The images he gives us to tell the story are like no other. When we come to the word "grief" in "Surely" he tells us to sing it as though we are Italian Grandmas, who have lost their precious grandson in the shopping mall, wailing with fist in  mouth.  Okay, yes, we can do that!   When he wants you to strike a note and then gradually diminuendo he tells us that "this is the moment the pelican hits the plate glass window and slowly slides down"  After he gave us this image each section could perform this beautifully.  SPLAT, scare the audience and then slowly fade out. Of course each image is acted out with grandiose gestures and a highly animated face.   In the "Glory to God" chorus he tells us we start off mezzo piano as the heavens have just opened and the angels are far away then they come and scare the shepherds while the orchestra flutters along with angel wings and the chorus sings the steady Peace on Earth.  and then at the end we diminuendo because of course we are ascending back into heaven.  Lovely.  Every technical bit of information he gives comes with a picture (Pelican, blue whale for a swell etc) and a reason for that particular action.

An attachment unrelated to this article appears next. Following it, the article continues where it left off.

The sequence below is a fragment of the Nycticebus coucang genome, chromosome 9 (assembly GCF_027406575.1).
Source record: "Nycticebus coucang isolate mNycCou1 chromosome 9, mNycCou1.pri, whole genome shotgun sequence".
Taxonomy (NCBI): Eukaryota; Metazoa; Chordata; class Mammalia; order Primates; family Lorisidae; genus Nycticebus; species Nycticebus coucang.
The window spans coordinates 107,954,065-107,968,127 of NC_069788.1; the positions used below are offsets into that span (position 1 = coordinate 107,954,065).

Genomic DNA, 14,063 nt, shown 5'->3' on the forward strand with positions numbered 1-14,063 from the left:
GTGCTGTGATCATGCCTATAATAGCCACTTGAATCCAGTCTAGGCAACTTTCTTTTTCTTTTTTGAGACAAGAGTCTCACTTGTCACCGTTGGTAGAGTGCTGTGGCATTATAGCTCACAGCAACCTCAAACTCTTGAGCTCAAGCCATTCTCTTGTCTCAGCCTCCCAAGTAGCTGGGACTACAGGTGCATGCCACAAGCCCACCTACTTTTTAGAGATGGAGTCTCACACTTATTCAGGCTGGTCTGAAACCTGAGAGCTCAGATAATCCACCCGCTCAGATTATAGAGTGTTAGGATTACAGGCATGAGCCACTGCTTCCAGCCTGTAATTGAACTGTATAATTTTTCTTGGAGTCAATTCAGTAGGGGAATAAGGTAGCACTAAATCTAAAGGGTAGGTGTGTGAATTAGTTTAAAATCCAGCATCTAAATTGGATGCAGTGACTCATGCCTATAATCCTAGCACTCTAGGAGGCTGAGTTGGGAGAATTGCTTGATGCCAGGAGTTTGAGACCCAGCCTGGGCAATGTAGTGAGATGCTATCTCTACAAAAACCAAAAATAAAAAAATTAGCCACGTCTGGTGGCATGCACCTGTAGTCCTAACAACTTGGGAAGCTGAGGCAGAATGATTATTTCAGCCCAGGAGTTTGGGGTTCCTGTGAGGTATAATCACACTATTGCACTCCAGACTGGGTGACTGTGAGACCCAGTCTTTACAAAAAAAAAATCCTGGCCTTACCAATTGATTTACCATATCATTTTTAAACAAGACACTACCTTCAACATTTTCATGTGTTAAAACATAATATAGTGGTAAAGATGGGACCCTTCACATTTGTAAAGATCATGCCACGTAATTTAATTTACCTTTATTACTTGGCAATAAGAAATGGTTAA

Another one of my favourites is "For Unto us a Child is Born" which he has dubbed the golfer's chorus with all the shouts of  'For" "Fore" Fore".  He instructs us here to draw a heart above the quarter note on the word "us" when we sing "unto uuus"   and over "a son is given" to remind us to sing like loving and parents.  What a beautiful way to mark a swell on a note in a song such as this.  We are proud parents who repeat what our spouse has just said,( as spouses do), 'yes, unto us a son is born"  "Yes, unto us a son is given",  A loving dialogue.  sigh. When your voice section gets to that part he shapes a heart with his hands and holds it towards you.